5. Be there.  This may seem pretty basic but, if you have posted office or business hours, be there!  Nothing is more frustrating to a customer than arriving at your office between the 9 and 4 you say you're open and finding you gone.  If you absolutely must leave the office/shop/store unattended during regular hours, be respectful enough to post a sign indicating a) when you'll return, and b) an emergency phone number.
Truly caring about your customers, and showing you care, is what sets you apart from your competition.  Of course, if you want to be lumped in with your competition, do the same things they're doing!

Saturday, November 13, 2010

Are You Protecting the Personal Data of Your Clients and Customers?

Federal legislation protects certain types of personal data.  The Gramm-Leach-Bliley Act (GLBA) - which is also known as the Financial Services Modernization Act of 1999 - does a number of things.  One of the things it does is require protection of the nonpublic personal information of customers per its Privacy Rule.  Its Safeguards Rule requires businesses meeting the definition of a "financial institution" to write and follow a written security plan to safeguard the nonpublic personal information of customers.  (The definition of "financial institution" in the GLBA includes banks, credit unions, mortgage companies and lenders, insurance companies and agencies, and a host of other businesses you wouldn't normally consider to be financial institutions.  Click here for the definition of "financial institution" in the GLBA.)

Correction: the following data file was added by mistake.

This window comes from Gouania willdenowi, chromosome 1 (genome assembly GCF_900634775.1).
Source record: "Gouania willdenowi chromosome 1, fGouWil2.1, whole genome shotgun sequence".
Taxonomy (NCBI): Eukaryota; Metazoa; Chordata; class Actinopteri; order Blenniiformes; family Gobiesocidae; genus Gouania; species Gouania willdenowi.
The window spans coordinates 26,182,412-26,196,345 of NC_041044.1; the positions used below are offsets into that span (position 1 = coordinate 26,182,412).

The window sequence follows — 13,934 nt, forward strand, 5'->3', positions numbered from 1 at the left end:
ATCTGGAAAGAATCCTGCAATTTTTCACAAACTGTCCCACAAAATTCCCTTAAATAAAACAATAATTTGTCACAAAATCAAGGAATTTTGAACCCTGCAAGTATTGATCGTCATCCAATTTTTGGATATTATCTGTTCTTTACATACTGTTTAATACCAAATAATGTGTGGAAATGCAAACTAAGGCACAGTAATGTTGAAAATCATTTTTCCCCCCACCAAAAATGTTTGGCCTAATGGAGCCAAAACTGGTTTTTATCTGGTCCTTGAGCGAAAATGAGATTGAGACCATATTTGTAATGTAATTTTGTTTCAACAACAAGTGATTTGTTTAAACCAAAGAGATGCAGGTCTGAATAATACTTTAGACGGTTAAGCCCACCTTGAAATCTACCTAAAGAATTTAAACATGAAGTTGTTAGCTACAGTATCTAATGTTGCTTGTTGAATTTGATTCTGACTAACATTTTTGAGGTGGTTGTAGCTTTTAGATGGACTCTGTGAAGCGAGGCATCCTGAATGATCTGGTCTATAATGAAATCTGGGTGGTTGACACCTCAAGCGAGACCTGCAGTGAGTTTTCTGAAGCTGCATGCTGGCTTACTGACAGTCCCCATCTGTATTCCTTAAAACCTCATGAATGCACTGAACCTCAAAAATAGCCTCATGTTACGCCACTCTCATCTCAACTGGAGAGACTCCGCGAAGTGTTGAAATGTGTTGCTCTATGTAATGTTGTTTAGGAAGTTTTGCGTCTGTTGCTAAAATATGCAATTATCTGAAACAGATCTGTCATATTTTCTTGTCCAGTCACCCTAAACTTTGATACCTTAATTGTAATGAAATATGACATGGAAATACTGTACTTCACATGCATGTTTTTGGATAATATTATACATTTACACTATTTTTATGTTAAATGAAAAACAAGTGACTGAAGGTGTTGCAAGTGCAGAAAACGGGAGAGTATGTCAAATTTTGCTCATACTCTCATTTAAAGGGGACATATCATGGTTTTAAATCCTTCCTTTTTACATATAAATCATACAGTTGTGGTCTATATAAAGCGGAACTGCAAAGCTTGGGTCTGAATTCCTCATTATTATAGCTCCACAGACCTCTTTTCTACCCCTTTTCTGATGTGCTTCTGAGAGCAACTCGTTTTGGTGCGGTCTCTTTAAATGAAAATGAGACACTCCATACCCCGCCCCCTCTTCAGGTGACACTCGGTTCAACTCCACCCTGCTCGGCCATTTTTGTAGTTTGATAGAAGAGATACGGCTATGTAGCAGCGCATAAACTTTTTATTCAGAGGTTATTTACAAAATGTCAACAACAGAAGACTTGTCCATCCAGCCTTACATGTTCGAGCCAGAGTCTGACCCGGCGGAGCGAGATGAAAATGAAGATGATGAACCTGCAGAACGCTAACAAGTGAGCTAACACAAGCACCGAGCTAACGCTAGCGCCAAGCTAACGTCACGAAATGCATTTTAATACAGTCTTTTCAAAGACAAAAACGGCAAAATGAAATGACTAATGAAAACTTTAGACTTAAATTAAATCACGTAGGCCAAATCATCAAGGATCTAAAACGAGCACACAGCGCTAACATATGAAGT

The Health Insurance Portability and Accountability Act (HIPAA), among other things, protects the personal health information of consumers--both in paper and electronic form.  Its Privacy and Security Rules address these issues.